In my How to Motivate Any Student class, I share that the first time I played on a part-3 golf course, I hit a flag with my ball on the drive. I was convinced I was a great golfer, and I wanted to keep playing. That was true even though golf is a time-consuming game. We see people spending consider time and effort developing skills in all sorts of areas of life, most likely because they initially believed they had some talent or ability in it.

We can give our kids that initial confidence by making the work easy enough and quick to complete. We know this when it comes to habits and life changes for ourselves. We know we can’t run a 5K without first walking and jogging short distances. We won’t be motivated to organize if it’s going to require weeks and hours of effort. That’s why we work in short, timed bursts.

To use that gamification strategy of making winning possible for our kids, we may have to do some experimenting. Keep cutting down the workload or reducing the level until your child is agreeable. Grammar Galaxy‘s mission steps take just 10-15 minutes each to complete. Some homeschool parents are concerned that this just isn’t enough time. But what happens when you require just 5 minutes of reading a day or 10-15 minutes of language arts a day is kids think it’s doable, so they’ll start. They’ll keep reading because they enoy it. They’ll want to do a second and even a third step in their mission because it was easier than they thought.

Third, a gamified homeschool requires visible progress. Imagine playing a board game where you can’t see how close you are to winning. You have no idea where your marker is. Sometimes our homeschooling is like that. We’re just “doing school” and not even a calendar date indicates the end of the work because Mom feels we need to continue into the summer. I am not suggesting there is a problem with schooling year-round. I AM saying that kids need a finish line to be motivated. I’ve mentioned before how my kids became super motivated to finish their work at the end of the school year when they had a list of everything needed to do before having a long break.

Quarterly Checklist

Have a chart posted in a visible spot (like on the refrigerator) that shows progress in books read, math lessons completed, or chores done. Research shows that without any rewards (even without praise), public progress charts improve performance.

Kids also need to know that their work is meaningful and can’t be minimized in an effort to get them to do more. Here’s what I mean. The games of Sorry and Candyland can be so frustrating to play specifically because all your forward progress can be wiped out in one turn. Homeschooling shouldn’t feel like that for our kids. To that end, we should avoid having them redo a whole curriculum. Instead, we might consider switching to a new curriculum or adding supplementary work to shore up the learning. The only reason I would ignore this advice is if your student is on board with redoing the curriculum. We also don’t want to add chores for a student who finishes work quickly and thoroughly.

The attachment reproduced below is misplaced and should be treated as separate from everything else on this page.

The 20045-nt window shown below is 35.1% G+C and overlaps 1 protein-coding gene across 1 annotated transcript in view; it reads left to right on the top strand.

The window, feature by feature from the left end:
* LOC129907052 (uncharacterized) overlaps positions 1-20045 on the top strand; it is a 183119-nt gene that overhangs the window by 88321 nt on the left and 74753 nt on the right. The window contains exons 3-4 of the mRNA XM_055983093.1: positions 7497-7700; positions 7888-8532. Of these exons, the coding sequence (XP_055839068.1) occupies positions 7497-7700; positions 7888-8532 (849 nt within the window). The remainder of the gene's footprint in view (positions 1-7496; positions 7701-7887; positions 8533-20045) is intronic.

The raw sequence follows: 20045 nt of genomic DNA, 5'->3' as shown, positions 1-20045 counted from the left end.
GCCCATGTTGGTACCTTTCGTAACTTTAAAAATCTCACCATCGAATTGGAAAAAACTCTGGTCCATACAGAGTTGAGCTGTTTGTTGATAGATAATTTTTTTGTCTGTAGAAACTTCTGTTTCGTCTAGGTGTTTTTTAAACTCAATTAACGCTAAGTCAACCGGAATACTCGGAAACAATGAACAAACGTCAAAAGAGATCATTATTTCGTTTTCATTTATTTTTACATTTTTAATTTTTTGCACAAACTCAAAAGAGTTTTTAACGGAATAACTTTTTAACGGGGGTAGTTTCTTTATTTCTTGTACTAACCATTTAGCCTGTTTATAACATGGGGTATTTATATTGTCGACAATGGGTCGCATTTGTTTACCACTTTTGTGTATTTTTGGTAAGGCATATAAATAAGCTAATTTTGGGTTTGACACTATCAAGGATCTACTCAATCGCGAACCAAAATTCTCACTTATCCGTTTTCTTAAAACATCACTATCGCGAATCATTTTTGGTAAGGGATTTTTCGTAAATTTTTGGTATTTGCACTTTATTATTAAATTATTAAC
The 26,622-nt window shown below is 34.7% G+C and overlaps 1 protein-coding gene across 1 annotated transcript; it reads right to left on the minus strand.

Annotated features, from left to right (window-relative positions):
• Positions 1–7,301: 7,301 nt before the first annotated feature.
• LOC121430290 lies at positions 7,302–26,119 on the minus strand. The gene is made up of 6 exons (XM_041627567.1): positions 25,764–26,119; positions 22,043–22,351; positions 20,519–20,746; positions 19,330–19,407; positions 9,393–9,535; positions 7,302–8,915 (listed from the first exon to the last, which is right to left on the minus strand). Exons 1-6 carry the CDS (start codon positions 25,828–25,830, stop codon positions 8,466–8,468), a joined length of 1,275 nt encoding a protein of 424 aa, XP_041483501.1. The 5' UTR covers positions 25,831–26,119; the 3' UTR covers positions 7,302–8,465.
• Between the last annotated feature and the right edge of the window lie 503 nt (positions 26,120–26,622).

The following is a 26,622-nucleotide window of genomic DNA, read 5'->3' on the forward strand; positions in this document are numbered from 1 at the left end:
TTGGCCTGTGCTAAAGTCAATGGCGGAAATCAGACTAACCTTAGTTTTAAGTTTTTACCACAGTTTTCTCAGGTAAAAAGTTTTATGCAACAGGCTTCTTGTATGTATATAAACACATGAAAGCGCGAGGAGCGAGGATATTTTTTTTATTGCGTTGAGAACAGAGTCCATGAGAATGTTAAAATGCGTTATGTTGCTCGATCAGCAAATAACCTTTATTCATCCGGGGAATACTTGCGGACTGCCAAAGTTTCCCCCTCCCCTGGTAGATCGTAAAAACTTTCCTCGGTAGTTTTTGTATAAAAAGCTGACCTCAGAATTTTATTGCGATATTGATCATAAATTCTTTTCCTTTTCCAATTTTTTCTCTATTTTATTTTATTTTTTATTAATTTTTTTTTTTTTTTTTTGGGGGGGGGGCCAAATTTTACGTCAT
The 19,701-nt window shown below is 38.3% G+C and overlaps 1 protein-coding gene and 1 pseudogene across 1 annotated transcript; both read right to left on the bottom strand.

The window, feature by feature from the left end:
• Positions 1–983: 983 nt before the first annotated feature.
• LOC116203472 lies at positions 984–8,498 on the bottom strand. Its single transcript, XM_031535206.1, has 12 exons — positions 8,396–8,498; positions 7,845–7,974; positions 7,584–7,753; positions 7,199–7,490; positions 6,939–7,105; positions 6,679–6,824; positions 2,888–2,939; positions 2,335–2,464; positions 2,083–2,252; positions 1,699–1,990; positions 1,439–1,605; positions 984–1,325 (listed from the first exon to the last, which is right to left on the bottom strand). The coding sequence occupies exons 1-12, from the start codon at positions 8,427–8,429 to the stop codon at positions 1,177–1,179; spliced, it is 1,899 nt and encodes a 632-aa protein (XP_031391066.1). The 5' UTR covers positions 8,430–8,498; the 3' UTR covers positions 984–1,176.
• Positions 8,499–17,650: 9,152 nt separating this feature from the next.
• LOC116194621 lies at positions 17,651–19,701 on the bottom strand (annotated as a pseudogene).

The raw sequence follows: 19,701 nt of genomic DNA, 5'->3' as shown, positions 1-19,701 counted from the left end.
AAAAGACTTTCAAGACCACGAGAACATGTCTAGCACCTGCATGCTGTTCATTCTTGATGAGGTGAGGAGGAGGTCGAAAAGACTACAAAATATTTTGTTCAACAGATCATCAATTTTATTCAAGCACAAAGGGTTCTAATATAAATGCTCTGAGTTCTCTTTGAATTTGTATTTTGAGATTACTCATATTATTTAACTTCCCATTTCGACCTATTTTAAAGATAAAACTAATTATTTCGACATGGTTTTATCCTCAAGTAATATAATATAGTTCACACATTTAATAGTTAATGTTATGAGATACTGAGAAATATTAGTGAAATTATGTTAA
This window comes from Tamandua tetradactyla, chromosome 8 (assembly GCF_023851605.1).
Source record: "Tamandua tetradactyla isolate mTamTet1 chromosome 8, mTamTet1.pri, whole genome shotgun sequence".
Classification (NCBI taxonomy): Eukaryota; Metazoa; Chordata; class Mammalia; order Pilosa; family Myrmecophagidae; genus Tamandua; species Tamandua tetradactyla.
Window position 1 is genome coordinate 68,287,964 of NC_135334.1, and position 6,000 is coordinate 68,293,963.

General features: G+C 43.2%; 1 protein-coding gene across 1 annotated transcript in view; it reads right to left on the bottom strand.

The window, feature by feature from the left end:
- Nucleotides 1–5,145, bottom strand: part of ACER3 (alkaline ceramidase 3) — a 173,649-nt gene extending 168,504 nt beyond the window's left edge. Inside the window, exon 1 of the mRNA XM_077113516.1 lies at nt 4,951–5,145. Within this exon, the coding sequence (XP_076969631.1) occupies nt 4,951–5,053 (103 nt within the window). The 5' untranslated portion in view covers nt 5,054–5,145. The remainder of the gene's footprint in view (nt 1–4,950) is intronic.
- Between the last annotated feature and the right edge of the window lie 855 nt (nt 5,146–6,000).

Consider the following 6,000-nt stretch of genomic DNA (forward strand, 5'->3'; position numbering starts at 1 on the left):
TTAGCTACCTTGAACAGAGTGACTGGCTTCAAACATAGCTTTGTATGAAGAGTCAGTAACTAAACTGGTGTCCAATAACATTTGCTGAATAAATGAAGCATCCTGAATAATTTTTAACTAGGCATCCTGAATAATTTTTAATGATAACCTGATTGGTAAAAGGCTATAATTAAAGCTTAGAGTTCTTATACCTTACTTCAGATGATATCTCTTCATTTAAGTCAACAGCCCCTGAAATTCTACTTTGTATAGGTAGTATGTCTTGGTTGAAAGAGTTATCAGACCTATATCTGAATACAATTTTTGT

The final thing a gamified homeschool requires that I’ll discuss today is the unexpected. If you knew you would never win or would win at Solitaire every time, you would not want to play. Variety is the spice of life and it’s what makes games fun. I’m a big believer in routine. We do our best work and are likely to be well rested with a predictable schedule.

But we all need some spontaneity too. Instead of having a regular game day, you could announce that you’re going to spend the afternoon playing board games. Cut your student’s workload in half after assigning it. Go on a surprise field trip. Watch educational movies instead of doing the scheduled lessons. Do fun science experiments. Invite friends over to play. Do your school routine backwards. Even have kids put their clothes on backwards if you like. Put one of your students in charge for the day. Use shopping and cooking as school. Turn your chore list into a randomized game. Roll the dice and do the chore with that number. List some topics your kids are interested. Roll the dice and study the subject that comes up for the day. Have slips of paper with surprise activities or breaks in a jar and let your child choose one when the mood strikes. You can also use a randomizer app on your phone for this purpose.

As long as these surprises don’t become routine, kids will feel like they are playing a game in being homeschooled. Of course, learning is its own reward. But some of our habits can minimize the natural motivation of homeschooling.

Conclusion

When we make the rules for winning clear; when winning seems achievable; when kids see visible progress; and when they regularly experience the unexpected, we have gamified our homeschools and will likely have more homeschool sanity.

Thanks again to CTC Math for sponsoring the podcast.

Have a happy homeschool week and a very merry Christmas to those listening this third week of December.